Undergraduate Research Assistant Kazuki Watanabe Receives CPMT Scholarship

     The Clayton Family Scholarship for Studies in Powder Metallurgy was created in 2000 and is awarded annually to 5 universities. Recently, Loewy Institute undergraduate researcher Kazuki Watanabe was notified that he would be one of the recipients of the 2021 CPMT scholarship.

     We spoke with Kazuki about the CPMT scholarship process, his interests in and experiences with powder metallurgy, and his future plans. Please join us in congratulating him!

First off, congratulations on receiving a Clayton Family Scholarship for Studies in Powder Metallurgy, Kazuki! Could you tell us a bit about yourself, about the CPMT scholarship and its application process, and what the focus of your research with The Loewy Institute is?
I’m an undergraduate student at Lehigh University majoring in Material Science and Engineering. During this summer, I had an opportunity to work for the Loewy Institute to get more experience in metallurgic sample preparation and microstructure image scanning. During that time, I got an offer to apply for the CPMT scholarship so I took that opportunity as my current research relates to conducting tests on 3d printed aluminum alloys.

What applications of powder metallurgy are especially of interest to you?
I was very interested in the application of power metallurgy where it was being used for testing purposes because it can be used to easily create very precise parts with different materials.

What coursework at Lehigh has been particularly helpful in contributing to your understanding of powder metallurgy?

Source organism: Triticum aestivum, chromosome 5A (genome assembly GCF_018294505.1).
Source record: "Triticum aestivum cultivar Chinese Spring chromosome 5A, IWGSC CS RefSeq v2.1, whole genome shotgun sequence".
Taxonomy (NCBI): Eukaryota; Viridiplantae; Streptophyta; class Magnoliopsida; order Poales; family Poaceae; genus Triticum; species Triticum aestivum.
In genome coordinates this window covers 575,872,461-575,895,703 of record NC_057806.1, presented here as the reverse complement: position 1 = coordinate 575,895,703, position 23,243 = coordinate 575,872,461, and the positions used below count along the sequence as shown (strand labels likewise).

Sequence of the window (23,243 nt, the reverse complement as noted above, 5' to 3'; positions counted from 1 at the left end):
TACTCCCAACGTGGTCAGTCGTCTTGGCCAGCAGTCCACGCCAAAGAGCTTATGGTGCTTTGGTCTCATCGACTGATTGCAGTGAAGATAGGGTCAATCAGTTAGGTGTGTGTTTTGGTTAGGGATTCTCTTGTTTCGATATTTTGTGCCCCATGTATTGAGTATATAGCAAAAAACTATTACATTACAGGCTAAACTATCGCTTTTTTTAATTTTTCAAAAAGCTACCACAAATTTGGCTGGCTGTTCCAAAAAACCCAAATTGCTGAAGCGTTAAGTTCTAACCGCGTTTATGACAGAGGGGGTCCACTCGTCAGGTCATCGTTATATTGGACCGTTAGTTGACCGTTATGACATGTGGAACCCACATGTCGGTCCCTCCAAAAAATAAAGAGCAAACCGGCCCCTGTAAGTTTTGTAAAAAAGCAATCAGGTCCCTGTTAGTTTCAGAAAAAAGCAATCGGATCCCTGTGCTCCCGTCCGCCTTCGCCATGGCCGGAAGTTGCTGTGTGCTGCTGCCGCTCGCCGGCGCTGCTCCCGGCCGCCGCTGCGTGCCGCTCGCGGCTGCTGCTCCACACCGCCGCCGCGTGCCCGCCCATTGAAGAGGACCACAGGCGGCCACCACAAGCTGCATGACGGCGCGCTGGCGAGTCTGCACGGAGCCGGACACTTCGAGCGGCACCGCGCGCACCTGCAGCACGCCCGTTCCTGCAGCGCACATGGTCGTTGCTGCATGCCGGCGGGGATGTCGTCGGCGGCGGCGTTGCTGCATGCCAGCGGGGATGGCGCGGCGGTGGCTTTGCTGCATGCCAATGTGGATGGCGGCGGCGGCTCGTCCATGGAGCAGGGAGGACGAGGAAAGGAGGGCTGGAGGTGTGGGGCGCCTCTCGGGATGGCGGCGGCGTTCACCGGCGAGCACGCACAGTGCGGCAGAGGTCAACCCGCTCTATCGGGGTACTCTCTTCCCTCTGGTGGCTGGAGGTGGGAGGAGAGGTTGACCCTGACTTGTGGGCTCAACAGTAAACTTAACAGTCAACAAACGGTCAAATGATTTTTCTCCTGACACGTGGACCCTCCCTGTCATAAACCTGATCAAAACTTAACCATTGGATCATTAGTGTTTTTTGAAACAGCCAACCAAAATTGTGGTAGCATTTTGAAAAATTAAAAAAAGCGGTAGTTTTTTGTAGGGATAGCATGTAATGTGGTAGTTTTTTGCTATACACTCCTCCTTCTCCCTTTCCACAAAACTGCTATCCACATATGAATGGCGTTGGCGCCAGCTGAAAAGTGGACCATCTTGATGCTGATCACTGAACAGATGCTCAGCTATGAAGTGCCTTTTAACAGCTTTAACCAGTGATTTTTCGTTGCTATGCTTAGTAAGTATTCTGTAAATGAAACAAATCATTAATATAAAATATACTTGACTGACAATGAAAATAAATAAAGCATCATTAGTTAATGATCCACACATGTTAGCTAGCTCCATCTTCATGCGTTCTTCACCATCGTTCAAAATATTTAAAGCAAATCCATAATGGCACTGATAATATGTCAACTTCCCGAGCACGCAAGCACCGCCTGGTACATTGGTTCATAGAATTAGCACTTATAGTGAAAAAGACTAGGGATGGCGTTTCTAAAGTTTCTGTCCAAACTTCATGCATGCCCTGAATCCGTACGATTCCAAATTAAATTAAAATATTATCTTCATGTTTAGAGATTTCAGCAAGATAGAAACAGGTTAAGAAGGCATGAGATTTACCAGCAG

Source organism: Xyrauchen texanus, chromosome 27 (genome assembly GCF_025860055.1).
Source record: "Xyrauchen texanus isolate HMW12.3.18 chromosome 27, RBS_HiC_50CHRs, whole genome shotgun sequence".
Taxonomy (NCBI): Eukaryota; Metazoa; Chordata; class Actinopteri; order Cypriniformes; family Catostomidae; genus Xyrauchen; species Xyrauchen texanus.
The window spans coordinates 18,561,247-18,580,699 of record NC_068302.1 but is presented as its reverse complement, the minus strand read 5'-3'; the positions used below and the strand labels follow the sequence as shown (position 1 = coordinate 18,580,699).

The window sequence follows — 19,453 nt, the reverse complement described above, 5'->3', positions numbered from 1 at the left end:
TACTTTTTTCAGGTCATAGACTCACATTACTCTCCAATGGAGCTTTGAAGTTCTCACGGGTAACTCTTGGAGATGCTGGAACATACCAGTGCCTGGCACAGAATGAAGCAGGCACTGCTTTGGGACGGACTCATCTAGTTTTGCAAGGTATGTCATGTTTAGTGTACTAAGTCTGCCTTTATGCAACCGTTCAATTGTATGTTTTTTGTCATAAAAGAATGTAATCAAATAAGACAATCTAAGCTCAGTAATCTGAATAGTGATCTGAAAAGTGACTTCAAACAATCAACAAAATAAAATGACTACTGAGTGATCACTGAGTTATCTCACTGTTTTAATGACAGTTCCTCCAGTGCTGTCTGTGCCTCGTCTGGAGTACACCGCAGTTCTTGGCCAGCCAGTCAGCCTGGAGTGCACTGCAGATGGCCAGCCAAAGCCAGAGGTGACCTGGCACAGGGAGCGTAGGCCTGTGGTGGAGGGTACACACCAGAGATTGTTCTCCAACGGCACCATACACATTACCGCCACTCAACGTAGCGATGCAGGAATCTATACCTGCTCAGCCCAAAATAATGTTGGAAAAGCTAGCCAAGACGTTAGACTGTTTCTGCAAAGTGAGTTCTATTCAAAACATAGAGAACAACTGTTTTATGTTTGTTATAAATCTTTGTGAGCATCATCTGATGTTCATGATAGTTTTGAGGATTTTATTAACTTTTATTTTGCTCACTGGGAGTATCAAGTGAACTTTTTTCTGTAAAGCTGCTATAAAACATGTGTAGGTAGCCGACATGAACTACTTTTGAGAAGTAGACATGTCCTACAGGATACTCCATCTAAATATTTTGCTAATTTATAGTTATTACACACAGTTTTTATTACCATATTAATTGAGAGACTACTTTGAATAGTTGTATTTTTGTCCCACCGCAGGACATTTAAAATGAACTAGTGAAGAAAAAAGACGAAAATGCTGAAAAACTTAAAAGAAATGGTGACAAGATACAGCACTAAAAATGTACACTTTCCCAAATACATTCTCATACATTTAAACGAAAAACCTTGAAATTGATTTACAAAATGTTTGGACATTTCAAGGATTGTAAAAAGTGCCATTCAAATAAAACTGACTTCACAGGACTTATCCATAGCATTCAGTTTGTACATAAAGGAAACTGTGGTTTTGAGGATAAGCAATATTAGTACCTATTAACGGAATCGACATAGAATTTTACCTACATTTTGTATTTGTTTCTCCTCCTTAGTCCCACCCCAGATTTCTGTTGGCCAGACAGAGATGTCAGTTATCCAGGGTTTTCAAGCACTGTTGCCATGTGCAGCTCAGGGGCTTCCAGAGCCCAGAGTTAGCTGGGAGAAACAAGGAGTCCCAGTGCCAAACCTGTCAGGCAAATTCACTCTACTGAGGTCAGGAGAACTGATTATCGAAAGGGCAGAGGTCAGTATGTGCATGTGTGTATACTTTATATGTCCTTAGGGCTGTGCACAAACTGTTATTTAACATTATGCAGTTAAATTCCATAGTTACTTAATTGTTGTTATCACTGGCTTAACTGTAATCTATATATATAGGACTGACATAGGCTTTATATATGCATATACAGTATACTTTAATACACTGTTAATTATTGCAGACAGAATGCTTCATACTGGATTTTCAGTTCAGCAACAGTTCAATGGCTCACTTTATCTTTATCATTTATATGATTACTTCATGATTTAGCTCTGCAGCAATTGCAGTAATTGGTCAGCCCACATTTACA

The Materials Laboratory 010 course and Materials and Processes 033 were helpful in understanding powder metallurgy as it covers crystal structures, phase diagrams, and grain formation which are necessary to understand material formation.

Have you thought about what you would like to do after completion of your undergraduate degree in Materials Science & Engineering here at Lehigh?
Although I’m not fully decided if I want to pursue a higher degree or try to get experience in the industry, I know I want to work in the field of Material Science.

It has been a difficult and unconventional past two years–how have learning and completing research been affected?
I did struggle to adjust to the different environment and learning styles in some classes but I was able to conduct laboratory research in person which was great because I can’t imagine getting the same experience any other way.

Are there any upcoming conferences or presentations that you will be taking part in (PM-related or otherwise)?
I am considering going to the Powdermet conference to get experience and make connections with individuals pursuing the field.

What’s one piece of advice you would have for someone interested in pursuing a degree in Materials Science & Engineering?
I would say that the best way to learn the subject is through directly conducting experiments and matching it with what is taught in textbooks as it creates a much more solid foundation to understand the content.

Any person / people / group you would like to say “thank you” to?
I want to thank everyone in the Loewy Institute for warmly welcoming me and giving me amazing research opportunities. I especially want to thank Professor Misiolek for letting me join the Loewy Institute as he gave me many opportunities for research and advice on what I should do to better myself in this field. I also wanted to thank Michael as he spent lots of time teaching me how to operate the devices and programs for metallurgic sample preparation and examination. Lastly, I wanted to thank the Center for Powder Metallurgy Technology and the Clayton Family Scholarship for Studies in Powder Metallurgy for awarding me this scholarship as it would greatly help me focus on my academic